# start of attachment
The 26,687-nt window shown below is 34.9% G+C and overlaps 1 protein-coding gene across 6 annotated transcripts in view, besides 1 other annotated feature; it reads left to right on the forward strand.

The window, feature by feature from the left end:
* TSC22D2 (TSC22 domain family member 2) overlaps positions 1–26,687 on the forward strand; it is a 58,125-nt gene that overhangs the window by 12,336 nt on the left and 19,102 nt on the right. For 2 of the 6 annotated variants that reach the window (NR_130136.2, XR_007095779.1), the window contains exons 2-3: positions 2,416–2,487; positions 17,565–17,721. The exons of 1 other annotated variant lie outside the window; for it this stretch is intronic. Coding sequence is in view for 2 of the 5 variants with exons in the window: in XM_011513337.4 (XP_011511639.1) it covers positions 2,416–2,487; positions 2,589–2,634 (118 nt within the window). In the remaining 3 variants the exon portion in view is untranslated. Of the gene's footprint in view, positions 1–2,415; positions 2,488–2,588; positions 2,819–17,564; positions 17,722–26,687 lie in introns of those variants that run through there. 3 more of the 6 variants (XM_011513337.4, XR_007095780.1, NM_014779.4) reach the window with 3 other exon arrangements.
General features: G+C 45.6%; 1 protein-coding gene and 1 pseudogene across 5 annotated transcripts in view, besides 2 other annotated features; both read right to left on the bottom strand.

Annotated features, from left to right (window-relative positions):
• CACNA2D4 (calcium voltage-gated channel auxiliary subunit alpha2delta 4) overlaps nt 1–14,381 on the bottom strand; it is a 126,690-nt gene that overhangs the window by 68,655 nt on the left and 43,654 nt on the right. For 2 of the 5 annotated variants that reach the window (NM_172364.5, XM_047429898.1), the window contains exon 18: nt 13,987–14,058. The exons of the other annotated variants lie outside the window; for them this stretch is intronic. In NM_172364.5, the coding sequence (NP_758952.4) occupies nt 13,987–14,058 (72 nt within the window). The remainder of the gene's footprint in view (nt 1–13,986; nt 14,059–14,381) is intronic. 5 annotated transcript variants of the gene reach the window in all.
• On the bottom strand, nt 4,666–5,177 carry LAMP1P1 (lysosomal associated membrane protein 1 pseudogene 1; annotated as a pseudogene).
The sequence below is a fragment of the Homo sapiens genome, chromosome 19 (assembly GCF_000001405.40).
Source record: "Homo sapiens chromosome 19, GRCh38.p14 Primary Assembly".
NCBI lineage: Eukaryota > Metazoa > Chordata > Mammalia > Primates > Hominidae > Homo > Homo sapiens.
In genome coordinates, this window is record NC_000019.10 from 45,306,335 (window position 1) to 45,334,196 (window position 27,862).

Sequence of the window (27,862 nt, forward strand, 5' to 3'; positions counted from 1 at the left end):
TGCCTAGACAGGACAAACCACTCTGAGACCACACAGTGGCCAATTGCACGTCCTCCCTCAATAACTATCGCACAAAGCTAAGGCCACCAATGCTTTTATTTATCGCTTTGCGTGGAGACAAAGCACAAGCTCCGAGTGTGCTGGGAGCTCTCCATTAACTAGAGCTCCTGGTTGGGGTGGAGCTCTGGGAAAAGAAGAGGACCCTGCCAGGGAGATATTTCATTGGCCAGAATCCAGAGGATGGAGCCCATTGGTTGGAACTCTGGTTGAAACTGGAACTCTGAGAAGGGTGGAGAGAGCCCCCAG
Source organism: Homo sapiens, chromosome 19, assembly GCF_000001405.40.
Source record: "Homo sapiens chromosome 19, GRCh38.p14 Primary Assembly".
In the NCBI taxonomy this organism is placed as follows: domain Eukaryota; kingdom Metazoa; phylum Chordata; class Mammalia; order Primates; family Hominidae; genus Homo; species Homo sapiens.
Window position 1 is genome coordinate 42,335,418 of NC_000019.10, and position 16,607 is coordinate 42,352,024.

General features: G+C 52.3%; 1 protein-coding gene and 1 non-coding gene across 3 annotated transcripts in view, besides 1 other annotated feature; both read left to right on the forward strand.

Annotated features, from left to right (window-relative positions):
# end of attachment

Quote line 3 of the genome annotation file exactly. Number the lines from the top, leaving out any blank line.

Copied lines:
* TSC22D2 (TSC22 domain family member 2) overlaps positions 1–26,687 on the forward strand; it is a 58,125-nt gene that overhangs the window by 12,336 nt on the left and 19,102 nt on the right. For 2 of the 6 annotated variants that reach the window (NR_130136.2, XR_007095779.1), the window contains exons 2-3: positions 2,416–2,487; positions 17,565–17,721. The exons of 1 other annotated variant lie outside the window; for it this stretch is intronic. Coding sequence is in view for 2 of the 5 variants with exons in the window: in XM_011513337.4 (XP_011511639.1) it covers positions 2,416–2,487; positions 2,589–2,634 (118 nt within the window). In the remaining 3 variants the exon portion in view is untranslated. Of the gene's footprint in view, positions 1–2,415; positions 2,488–2,588; positions 2,819–17,564; positions 17,722–26,687 lie in introns of those variants that run through there. 3 more of the 6 variants (XM_011513337.4, XR_007095780.1, NM_014779.4) reach the window with 3 other exon arrangements.